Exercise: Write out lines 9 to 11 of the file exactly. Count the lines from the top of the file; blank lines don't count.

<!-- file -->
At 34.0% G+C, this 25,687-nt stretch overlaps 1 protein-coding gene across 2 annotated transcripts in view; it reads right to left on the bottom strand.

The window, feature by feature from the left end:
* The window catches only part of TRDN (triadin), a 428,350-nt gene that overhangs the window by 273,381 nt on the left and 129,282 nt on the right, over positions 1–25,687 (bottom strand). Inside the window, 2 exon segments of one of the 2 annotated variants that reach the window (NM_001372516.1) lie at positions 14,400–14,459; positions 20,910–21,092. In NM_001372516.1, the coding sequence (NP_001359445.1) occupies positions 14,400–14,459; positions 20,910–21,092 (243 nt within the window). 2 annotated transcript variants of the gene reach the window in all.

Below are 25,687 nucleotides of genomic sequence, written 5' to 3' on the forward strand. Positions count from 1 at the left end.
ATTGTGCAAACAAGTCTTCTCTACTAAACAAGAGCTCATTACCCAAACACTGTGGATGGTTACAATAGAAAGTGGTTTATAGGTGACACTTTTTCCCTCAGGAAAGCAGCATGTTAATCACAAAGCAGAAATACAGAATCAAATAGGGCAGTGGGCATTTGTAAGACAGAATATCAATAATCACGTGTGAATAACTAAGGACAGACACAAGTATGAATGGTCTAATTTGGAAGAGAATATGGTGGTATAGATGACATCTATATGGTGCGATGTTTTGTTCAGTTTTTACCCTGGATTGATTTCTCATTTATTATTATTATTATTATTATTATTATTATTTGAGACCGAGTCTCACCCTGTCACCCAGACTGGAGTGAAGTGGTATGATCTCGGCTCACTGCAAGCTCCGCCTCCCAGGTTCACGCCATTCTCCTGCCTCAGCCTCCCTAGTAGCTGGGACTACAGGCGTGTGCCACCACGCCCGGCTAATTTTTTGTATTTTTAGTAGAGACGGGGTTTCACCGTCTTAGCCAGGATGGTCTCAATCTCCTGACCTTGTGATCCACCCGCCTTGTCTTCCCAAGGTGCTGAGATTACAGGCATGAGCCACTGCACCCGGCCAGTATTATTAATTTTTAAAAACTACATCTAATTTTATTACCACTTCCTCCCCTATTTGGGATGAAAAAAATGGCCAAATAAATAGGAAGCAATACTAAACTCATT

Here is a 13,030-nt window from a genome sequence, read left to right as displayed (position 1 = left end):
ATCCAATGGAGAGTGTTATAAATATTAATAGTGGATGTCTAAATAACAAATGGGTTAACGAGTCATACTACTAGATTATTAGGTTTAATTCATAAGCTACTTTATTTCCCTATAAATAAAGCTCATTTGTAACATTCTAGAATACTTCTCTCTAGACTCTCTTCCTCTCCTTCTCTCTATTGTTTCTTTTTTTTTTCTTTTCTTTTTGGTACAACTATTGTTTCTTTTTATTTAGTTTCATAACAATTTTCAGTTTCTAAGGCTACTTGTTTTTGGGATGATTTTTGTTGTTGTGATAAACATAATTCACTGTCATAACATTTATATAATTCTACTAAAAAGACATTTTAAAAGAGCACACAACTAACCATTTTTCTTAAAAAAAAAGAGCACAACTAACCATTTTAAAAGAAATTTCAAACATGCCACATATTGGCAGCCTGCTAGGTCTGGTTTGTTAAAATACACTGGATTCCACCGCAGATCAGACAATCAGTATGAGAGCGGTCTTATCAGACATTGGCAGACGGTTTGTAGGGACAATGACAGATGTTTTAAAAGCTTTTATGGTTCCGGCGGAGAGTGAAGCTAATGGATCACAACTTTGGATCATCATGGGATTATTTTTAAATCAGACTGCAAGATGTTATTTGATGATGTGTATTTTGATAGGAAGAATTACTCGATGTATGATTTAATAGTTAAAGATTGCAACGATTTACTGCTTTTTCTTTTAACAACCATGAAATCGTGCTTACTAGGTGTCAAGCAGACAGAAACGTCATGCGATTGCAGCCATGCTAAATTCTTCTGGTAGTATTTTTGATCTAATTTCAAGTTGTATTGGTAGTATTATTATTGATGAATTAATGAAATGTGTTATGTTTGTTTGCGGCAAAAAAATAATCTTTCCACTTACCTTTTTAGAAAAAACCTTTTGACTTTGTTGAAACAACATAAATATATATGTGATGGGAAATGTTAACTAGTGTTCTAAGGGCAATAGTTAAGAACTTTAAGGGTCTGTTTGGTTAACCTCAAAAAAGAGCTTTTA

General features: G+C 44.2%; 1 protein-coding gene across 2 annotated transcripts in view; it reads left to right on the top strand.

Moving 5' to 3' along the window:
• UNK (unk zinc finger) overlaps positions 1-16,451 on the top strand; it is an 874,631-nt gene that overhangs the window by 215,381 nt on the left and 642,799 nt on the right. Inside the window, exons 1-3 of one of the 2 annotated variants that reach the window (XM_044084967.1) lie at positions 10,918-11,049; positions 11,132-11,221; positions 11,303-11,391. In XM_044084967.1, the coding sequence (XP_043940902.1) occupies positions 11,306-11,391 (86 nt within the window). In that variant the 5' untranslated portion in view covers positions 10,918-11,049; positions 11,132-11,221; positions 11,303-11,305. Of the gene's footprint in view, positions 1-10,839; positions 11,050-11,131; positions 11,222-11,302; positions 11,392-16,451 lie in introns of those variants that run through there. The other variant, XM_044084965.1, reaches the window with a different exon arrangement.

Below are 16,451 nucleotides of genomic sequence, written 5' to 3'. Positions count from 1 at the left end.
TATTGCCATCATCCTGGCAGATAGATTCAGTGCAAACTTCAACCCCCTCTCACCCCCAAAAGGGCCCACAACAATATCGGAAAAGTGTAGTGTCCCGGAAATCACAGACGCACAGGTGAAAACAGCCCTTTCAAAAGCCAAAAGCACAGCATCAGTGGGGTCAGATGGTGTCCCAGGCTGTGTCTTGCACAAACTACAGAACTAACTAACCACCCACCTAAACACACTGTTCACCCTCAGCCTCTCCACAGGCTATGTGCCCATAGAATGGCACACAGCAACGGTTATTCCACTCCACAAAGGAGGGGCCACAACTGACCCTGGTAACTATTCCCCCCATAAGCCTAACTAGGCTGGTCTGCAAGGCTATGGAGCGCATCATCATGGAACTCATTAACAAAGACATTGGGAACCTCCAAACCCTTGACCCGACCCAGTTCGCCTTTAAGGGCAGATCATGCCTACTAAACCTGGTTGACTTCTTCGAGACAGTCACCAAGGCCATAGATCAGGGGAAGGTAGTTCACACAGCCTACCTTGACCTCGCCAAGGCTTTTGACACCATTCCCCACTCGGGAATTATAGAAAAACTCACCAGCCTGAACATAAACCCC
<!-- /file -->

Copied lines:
Moving 5' to 3' along the window:
• UNK (unk zinc finger) overlaps positions 1-16,451 on the top strand; it is an 874,631-nt gene that overhangs the window by 215,381 nt on the left and 642,799 nt on the right. Inside the window, exons 1-3 of one of the 2 annotated variants that reach the window (XM_044084967.1) lie at positions 10,918-11,049; positions 11,132-11,221; positions 11,303-11,391. In XM_044084967.1, the coding sequence (XP_043940902.1) occupies positions 11,306-11,391 (86 nt within the window). In that variant the 5' untranslated portion in view covers positions 10,918-11,049; positions 11,132-11,221; positions 11,303-11,305. Of the gene's footprint in view, positions 1-10,839; positions 11,050-11,131; positions 11,222-11,302; positions 11,392-16,451 lie in introns of those variants that run through there. The other variant, XM_044084965.1, reaches the window with a different exon arrangement.

Below are 16,451 nucleotides of genomic sequence, written 5' to 3'. Positions count from 1 at the left end.